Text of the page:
A 15-fold fine increase set to shake up Queensland’s mines8 December 2017
In light of a recent parliamentary inquiry, Queensland’s maximum mine safety fines for corporations have the potential to increase to nearly $3.8 million, almost 15-fold the original.
The Queensland Mines Legislation (Resources Safety) Amendment Bill 2017 increases the maximum fine for most contraventions causing death, from the current $252,300 (or 2000 penalty units) to $3,784, 500 (or 30,000 penalty units). In fact, penalties have been significantly increased across 15 areas in total, in some circumstances introducing civil penalties of up to $126,150 and jail terms of up to three years.
This all comes despite the Queensland Resources Council (QRC) not supporting the idea of giving regulators power to impose high civil penalties as “it effectively introduces a system of administrative fines that are inappropriate in the context of potentially serious concerns about mining safety and health”.
Instead, the QRC wants the civil penalties to align with the Work Health and Safety Act 2011 where for minor breaches the maximum penalty is 100 points, so currently $12,615.
Further, the QRC is worried that under the new changes, the time frame to respond to civil penalty notices is unreasonable, and duty holders have the potential to be penalised twice for the same breach – “If the proposal is to proceed largely as proposed, then it needs at least to be amended to remove the prospect of double jeopardy […] under the Bill, a civil penalty cannot be issued after a conviction for the corresponding offence, but there is nothing to prevent a prosecution following a civil penalty”.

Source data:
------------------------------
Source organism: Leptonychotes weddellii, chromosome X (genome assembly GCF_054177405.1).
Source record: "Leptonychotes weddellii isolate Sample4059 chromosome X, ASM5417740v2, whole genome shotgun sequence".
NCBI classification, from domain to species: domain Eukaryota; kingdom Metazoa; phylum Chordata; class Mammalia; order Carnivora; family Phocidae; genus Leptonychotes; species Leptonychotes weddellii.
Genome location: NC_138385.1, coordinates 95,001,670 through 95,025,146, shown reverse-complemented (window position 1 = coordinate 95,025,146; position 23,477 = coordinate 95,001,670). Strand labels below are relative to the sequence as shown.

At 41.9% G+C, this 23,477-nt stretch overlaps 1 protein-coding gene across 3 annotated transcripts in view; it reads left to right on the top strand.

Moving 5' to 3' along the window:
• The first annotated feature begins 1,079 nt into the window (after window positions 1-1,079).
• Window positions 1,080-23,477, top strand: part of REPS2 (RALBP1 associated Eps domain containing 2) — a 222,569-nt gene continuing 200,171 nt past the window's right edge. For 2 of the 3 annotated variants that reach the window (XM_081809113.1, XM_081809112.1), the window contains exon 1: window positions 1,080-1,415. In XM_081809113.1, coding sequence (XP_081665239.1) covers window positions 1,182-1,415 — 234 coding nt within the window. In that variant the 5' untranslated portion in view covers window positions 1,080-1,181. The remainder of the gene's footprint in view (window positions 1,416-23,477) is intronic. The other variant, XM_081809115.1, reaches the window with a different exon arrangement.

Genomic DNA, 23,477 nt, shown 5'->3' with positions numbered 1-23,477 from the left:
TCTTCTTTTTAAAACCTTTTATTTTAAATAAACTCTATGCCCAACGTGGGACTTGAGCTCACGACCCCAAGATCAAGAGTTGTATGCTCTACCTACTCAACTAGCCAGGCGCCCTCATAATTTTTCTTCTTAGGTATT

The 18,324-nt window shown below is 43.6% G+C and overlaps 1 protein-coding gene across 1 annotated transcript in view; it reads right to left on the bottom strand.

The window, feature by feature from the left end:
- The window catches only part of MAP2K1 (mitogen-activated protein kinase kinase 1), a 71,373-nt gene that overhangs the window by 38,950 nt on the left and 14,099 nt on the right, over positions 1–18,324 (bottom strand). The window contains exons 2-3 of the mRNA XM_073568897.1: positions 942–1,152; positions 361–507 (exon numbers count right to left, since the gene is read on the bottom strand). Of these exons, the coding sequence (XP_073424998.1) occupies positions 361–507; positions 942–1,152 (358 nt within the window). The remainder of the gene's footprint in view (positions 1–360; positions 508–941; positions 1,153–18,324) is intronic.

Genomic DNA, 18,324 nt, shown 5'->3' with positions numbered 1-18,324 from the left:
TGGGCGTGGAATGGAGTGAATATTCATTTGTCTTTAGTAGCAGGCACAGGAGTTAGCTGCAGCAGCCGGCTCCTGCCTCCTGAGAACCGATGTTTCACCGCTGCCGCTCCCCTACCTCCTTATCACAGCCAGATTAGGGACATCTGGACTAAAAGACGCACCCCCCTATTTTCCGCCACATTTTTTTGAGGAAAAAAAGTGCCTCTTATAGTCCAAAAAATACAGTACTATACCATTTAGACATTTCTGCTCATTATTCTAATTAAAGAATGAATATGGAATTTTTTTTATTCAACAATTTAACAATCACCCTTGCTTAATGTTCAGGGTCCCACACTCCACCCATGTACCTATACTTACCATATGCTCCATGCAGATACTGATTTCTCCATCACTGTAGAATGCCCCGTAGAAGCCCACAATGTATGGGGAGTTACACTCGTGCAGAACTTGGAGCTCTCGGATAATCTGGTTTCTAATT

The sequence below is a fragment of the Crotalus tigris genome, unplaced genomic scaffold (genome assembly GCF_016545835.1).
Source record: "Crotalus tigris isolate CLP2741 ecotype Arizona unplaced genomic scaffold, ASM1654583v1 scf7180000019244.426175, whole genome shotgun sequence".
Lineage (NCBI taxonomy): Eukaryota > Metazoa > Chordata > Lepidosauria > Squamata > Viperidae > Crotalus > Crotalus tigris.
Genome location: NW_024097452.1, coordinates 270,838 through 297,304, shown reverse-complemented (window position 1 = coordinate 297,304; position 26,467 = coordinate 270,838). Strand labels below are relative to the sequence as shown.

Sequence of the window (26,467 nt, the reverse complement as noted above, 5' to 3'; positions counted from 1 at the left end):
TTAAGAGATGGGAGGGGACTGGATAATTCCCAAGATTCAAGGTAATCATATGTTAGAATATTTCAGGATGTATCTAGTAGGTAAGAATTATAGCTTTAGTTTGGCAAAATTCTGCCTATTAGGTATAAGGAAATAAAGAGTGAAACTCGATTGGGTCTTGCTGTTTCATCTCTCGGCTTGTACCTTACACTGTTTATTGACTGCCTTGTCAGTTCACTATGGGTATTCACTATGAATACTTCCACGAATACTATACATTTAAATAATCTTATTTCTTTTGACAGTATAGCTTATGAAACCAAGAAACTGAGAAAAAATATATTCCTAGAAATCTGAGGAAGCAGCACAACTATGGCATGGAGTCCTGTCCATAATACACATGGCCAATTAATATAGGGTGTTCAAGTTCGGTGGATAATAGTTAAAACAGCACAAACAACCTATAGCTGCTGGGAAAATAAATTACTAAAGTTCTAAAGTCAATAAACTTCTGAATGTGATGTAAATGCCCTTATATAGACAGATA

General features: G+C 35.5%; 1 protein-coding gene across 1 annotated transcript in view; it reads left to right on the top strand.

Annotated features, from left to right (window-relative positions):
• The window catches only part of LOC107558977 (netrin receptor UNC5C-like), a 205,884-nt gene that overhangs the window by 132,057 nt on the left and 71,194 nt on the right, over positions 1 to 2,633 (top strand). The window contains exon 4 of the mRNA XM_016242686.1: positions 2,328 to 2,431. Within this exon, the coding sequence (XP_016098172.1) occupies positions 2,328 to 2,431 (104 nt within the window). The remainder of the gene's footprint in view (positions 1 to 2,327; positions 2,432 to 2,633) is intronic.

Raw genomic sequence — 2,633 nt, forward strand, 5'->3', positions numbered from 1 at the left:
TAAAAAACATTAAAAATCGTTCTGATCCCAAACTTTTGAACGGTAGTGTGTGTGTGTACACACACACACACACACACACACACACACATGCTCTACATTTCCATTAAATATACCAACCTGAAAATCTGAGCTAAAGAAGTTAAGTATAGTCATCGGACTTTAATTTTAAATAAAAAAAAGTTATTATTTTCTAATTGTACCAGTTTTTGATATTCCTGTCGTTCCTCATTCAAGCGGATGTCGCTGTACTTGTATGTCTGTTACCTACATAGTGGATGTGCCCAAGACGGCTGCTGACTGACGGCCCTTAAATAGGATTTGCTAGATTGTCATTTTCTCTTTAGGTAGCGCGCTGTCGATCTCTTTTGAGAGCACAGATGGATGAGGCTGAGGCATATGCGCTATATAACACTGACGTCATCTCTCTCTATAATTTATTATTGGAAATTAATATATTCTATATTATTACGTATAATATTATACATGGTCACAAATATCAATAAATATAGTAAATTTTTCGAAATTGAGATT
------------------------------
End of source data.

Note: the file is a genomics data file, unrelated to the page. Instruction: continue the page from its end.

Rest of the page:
The Infrastructure, Planning and Natural Resources Inquiry Committee highlighted the QRC’s concerns, and Liberal National Party members of the inquiry committee have stated that they would “appreciate” it, if the Minister addresses them. They also share the concerns regarding the timeframe for civil penalties and want an explanation as to why proposed exemptions for opal and gem mines with fewer than 11 workers were dumped. Nevertheless, they do not oppose the passage to increase penalties.
The committee more generally also had two further recommendations:
- That the relevant Minister explains the reasons for the proposed amendments to the Mining and Quarrying Safety and Health Act 1999, and the State Coal Mining Safety and Health Act 1999 which gives the minister discretionary power to appoint people without the required experience to mine safety and health advisory committees; and
- The Bill is amended so that chief inspectors appointed under mine safety laws are required to at least hold a first-class certificate of competency in their pertinent type of mining.
To end, the inquiry chair – Labor MP Jim Pearce wants to make it clear that what this Bill and inquiry show is that despite the Queensland’s mine safety and health Acts and Regulations being world renowned as those of best practice, like everything, there is always room for improvement and “there is no place for complacency in mine worker safety and health”.